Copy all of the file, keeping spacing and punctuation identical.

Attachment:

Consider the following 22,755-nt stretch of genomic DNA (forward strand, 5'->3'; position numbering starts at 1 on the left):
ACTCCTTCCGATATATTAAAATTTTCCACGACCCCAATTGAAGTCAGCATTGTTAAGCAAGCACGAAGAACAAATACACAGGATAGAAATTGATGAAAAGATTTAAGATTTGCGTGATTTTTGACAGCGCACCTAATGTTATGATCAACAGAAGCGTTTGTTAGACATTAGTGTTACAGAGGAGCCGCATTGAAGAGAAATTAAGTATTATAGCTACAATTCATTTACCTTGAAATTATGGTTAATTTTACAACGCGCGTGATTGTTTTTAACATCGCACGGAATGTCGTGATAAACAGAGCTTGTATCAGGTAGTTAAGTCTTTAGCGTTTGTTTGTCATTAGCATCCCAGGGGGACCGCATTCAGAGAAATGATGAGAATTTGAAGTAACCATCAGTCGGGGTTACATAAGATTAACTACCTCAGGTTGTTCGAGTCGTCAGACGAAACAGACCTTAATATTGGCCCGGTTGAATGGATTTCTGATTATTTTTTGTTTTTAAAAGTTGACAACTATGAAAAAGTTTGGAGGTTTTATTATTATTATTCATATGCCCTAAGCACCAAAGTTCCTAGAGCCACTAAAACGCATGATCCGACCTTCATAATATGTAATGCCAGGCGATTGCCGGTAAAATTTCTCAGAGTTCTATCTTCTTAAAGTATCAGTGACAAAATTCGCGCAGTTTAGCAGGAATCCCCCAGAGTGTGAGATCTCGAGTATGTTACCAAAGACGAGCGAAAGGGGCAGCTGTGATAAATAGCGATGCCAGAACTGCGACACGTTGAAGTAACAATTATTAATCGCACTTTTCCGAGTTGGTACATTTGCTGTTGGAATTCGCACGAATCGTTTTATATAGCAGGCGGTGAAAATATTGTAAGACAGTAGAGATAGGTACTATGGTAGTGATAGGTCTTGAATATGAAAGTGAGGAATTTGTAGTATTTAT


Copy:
Consider the following 22,755-nt stretch of genomic DNA (forward strand, 5'->3'; position numbering starts at 1 on the left):
ACTCCTTCCGATATATTAAAATTTTCCACGACCCCAATTGAAGTCAGCATTGTTAAGCAAGCACGAAGAACAAATACACAGGATAGAAATTGATGAAAAGATTTAAGATTTGCGTGATTTTTGACAGCGCACCTAATGTTATGATCAACAGAAGCGTTTGTTAGACATTAGTGTTACAGAGGAGCCGCATTGAAGAGAAATTAAGTATTATAGCTACAATTCATTTACCTTGAAATTATGGTTAATTTTACAACGCGCGTGATTGTTTTTAACATCGCACGGAATGTCGTGATAAACAGAGCTTGTATCAGGTAGTTAAGTCTTTAGCGTTTGTTTGTCATTAGCATCCCAGGGGGACCGCATTCAGAGAAATGATGAGAATTTGAAGTAACCATCAGTCGGGGTTACATAAGATTAACTACCTCAGGTTGTTCGAGTCGTCAGACGAAACAGACCTTAATATTGGCCCGGTTGAATGGATTTCTGATTATTTTTTGTTTTTAAAAGTTGACAACTATGAAAAAGTTTGGAGGTTTTATTATTATTATTCATATGCCCTAAGCACCAAAGTTCCTAGAGCCACTAAAACGCATGATCCGACCTTCATAATATGTAATGCCAGGCGATTGCCGGTAAAATTTCTCAGAGTTCTATCTTCTTAAAGTATCAGTGACAAAATTCGCGCAGTTTAGCAGGAATCCCCCAGAGTGTGAGATCTCGAGTATGTTACCAAAGACGAGCGAAAGGGGCAGCTGTGATAAATAGCGATGCCAGAACTGCGACACGTTGAAGTAACAATTATTAATCGCACTTTTCCGAGTTGGTACATTTGCTGTTGGAATTCGCACGAATCGTTTTATATAGCAGGCGGTGAAAATATTGTAAGACAGTAGAGATAGGTACTATGGTAGTGATAGGTCTTGAATATGAAAGTGAGGAATTTGTAGTATTTAT